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Horizontal Equity Effects in Energy Regulation

Carolyn Fischer, William A. Pizer

Chapter in NBER book Energy Policy Tradeoffs between Economic Efficiency and Distributional Equity (2019), Tatyana Deryugina, Don Fullerton, and Billy Pizer, organizers
Conference held September 16-17, 2016
Published in March 2019 by Journal of the Association of Environmental and Resource Economists, volume 6, number S1 (University of Chicago Press)

Choices in energy regulation, particularly whether and how to price externalities, can have widely different distributional consequences both across and within income groups. Traditional welfare theory focuses largely on effects across income groups; such “vertical equity” concerns can typically be addressed by a progressive redistribution of emissions revenues. In this paper, we review alternative economic perspectives that give rise to equity concerns within income groups, or “horizontal equity,” and suggest operational measures. We then apply those measures to a stylized model of pollution regulation in the electricity sector. In addition, we look for ways to present the information behind those measures directly to stakeholders. We show how horizontal equity concerns might overshadow efficiency concerns in this context.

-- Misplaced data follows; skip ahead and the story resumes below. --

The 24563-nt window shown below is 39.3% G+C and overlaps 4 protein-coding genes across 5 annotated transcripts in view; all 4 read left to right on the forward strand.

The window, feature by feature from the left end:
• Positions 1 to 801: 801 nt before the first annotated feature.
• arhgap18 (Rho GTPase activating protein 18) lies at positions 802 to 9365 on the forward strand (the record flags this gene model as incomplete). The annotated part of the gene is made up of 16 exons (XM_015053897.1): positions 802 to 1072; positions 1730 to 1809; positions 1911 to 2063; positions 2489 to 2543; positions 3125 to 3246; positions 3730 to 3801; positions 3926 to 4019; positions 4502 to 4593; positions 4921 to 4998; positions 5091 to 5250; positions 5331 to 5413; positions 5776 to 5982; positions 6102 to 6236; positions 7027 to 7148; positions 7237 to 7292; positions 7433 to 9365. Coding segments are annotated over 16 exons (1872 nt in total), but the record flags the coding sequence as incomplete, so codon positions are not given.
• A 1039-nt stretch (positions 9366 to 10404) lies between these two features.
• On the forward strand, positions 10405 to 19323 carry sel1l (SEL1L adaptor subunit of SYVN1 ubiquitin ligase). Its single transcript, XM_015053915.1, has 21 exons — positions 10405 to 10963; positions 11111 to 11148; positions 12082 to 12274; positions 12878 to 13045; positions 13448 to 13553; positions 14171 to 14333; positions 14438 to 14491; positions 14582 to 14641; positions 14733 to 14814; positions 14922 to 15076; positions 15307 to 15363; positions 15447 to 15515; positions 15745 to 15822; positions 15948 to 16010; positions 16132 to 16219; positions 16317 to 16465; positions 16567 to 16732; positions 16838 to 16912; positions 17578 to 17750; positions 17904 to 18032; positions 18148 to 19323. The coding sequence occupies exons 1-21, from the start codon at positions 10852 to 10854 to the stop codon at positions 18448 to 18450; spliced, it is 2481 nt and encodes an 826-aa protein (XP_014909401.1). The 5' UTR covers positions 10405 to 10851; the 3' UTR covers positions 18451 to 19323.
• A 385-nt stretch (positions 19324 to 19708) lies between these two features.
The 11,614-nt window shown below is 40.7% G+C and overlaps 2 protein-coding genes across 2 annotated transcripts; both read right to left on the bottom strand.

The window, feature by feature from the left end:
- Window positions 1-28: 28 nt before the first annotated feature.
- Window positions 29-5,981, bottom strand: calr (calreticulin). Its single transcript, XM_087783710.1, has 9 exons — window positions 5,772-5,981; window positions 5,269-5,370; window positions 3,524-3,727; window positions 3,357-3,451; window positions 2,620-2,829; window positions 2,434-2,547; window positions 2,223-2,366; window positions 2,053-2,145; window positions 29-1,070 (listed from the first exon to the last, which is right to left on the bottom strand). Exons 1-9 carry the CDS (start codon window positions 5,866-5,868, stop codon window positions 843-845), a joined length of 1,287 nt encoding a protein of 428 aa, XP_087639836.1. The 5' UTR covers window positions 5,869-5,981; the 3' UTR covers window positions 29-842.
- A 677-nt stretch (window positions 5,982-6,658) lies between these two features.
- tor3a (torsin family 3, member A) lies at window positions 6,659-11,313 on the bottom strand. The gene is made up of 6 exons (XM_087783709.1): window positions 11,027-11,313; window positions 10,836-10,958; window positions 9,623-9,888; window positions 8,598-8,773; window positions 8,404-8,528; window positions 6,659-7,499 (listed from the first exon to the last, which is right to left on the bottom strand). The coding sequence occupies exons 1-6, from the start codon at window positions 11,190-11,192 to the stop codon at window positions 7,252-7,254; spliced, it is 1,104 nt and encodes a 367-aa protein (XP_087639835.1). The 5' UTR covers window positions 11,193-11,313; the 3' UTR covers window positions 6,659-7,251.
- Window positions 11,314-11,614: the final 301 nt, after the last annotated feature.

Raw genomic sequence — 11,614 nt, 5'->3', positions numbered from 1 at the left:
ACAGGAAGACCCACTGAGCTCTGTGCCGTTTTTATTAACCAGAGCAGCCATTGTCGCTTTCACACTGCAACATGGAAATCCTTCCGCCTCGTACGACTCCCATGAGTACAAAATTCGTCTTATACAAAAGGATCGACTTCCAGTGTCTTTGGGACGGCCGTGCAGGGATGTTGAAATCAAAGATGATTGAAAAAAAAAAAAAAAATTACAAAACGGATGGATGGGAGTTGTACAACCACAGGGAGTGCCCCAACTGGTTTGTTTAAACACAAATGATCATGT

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Document Object Identifier (DOI): https://doi.org/10.1086/701192

This chapter first appeared as NBER working paper w24033, Horizontal Equity Effects in Energy Regulation, Carolyn Fischer, William A. Pizer
 
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